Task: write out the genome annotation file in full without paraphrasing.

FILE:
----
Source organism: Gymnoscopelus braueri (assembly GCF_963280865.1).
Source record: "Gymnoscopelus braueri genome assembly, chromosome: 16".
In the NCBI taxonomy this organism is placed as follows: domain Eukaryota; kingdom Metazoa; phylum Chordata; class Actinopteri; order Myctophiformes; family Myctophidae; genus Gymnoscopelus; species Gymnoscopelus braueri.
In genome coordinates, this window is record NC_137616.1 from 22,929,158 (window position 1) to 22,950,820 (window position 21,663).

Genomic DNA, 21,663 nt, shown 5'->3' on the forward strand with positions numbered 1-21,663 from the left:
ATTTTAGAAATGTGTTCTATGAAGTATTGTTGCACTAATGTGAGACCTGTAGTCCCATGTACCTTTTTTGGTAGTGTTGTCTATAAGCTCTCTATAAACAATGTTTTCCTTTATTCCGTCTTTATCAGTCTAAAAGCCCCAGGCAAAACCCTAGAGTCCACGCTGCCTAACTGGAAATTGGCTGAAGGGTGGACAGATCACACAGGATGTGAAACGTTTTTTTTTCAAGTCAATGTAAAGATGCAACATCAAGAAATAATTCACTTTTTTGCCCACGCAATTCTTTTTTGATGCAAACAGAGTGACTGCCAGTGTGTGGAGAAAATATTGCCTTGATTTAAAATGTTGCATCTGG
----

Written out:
Source organism: Gymnoscopelus braueri (assembly GCF_963280865.1).
Source record: "Gymnoscopelus braueri genome assembly, chromosome: 16".
In the NCBI taxonomy this organism is placed as follows: domain Eukaryota; kingdom Metazoa; phylum Chordata; class Actinopteri; order Myctophiformes; family Myctophidae; genus Gymnoscopelus; species Gymnoscopelus braueri.
In genome coordinates, this window is record NC_137616.1 from 22,929,158 (window position 1) to 22,950,820 (window position 21,663).

Genomic DNA, 21,663 nt, shown 5'->3' on the forward strand with positions numbered 1-21,663 from the left:
ATTTTAGAAATGTGTTCTATGAAGTATTGTTGCACTAATGTGAGACCTGTAGTCCCATGTACCTTTTTTGGTAGTGTTGTCTATAAGCTCTCTATAAACAATGTTTTCCTTTATTCCGTCTTTATCAGTCTAAAAGCCCCAGGCAAAACCCTAGAGTCCACGCTGCCTAACTGGAAATTGGCTGAAGGGTGGACAGATCACACAGGATGTGAAACGTTTTTTTTTCAAGTCAATGTAAAGATGCAACATCAAGAAATAATTCACTTTTTTGCCCACGCAATTCTTTTTTGATGCAAACAGAGTGACTGCCAGTGTGTGGAGAAAATATTGCCTTGATTTAAAATGTTGCATCTGG